WESTCHESTER, N.Y. – Coyotes are one of the most common predators in wooded areas throughout the northeast. Local wildlife experts say coyotes often go out of their way to avoid humans, and taking simple precautions can further prevent perennial encounters.
“I’ve been working in Westchester for eight years now, and I’ve come across five coyotes,” said Mark Weckel of Mianus River Gorge Preserve. Weckel is the Bedford preserve’s director of research and land management, and has studied coyotes in Westchester and New York City for the last five years.
“I’m not walking on the trails. You have to remember, I’m backpacking, I’m bushwhacking, I’m going places looking for them, and I’ve seen only five, and everyone has run from me,” Weckel said.
Weckel has found populations of coyotes as far south as the Bronx and Queens, and says coyotes populate nearly every large wooded park in Westchester. Using “camera traps” triggered by warm-blooded mammals’ movement, he has been able to photograph and document the candids.
Still, people are far more likely to suffer injury from an unleashed dog than a coyote. On average, the NYSDEC says 650 people are hospitalized each year in New York, and one killed, by dog attacks. Only a handful of people nationally suffer injuries from coyotes. The NYSDEC believes somewhere between 20,000 and 30,000 coyotes live in New York in summertime.
Multiple reports nationwide document the expansion of the coyote from the iconic desert landscape in the Southwest and Mexico into even the largest American cities. Since the extirpation of wolves and cougars in the Northeastern United States, thought to be around the 1880s in New York State, coyotes have begun expanding their territory rapidly.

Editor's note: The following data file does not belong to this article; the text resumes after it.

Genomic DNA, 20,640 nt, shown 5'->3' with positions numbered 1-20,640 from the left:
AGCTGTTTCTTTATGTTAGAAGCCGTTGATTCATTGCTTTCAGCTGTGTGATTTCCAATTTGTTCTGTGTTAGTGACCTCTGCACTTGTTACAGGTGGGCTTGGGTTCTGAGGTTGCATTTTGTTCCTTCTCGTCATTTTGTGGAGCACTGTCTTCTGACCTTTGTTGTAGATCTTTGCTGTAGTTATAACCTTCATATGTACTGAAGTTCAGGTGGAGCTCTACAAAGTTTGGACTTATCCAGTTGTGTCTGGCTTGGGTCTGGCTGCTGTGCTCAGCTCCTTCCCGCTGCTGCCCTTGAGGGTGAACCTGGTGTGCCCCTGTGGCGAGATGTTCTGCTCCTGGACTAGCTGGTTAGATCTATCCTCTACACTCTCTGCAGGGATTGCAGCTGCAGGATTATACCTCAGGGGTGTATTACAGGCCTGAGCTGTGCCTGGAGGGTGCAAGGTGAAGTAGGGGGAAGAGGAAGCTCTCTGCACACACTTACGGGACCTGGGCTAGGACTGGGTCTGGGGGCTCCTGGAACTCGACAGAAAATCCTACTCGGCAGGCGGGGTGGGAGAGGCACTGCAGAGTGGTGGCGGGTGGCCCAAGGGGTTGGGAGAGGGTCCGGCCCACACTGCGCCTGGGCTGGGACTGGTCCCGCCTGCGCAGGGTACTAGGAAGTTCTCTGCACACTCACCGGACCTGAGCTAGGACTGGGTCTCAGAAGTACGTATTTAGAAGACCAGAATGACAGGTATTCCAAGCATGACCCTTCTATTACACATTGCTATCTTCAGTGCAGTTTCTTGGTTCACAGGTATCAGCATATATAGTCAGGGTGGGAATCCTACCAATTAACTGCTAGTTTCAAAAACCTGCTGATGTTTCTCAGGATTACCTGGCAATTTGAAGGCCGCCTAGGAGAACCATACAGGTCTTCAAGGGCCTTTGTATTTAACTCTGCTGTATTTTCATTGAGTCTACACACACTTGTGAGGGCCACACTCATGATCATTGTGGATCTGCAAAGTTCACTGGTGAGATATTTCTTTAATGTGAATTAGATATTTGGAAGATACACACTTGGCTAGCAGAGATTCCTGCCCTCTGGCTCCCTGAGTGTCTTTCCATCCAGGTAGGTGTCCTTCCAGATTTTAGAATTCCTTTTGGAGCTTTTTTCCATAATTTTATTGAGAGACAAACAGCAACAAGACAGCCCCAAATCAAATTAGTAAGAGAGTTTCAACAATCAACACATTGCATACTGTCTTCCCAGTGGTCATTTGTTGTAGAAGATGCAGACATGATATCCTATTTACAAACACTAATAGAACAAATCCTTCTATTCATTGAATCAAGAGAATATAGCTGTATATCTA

The 35 to 45 pound canids look similar to dogs in build, coats vary from red to gray, and they prefer to hunt alone, and live in “family units,” as opposed to traditional “packs,” according to Weckel and NYSDEC. Suburban dwellers in Westchester are far more likely to see a coyote than other large predators, like black bears or bobcats, which the NYSDEC says do not have substantial populations south of the Catskills.
“Even if it’s a densely urban area, the coyotes that are radio collared always tend to hug the most natural areas as possible,” Weckel said. “So they’re going out of their way to spend as much time as possible in those remote, ‘quote, unquote’ wild areas, whether it’s in suburbia or in the Bronx, they’re trying to find the tree-line, not the brushy areas.”
Weckel said he has only heard of one 10-year-old report on a rabid coyote in the area, and strains of rabidity that tend to affect coyotes are mostly in Texas. Residents should be cautious of animals acting strange, prowling in the day or being aggressive to humans.
“We do need predators to help control prey populations, so we should be accepting of those that have adapted to living in the environments which we have set up for them, all the while mitigating any potential conflict,” said Weckel, about coyotes that avoid human contact and prowl mostly at night, when most people are indoors.
Weckel says people living near woods or golf courses should take certain precautions. Coyotes are most active at night, so don’t leave your pets outside at night, especially tethered dogs for example. Coyotes can view dogs as a threat and would injure or kill dogs in fights. Cats can become prey for coyotes.
Other simple ways to mitigate coyote encounters include limiting rodents access to garbages and bird seed, because coyotes are attracted to rodent populations. Weckel says he currently does not have specific data on the topic of population control, but coyotes can and do eat rodents and deer fawn.
“Throughout the wolves and cougar range, wherever they’ve been extirpated you kind of create a vacuum and everyone knows that nature abhors a vacuum,” Weckel said.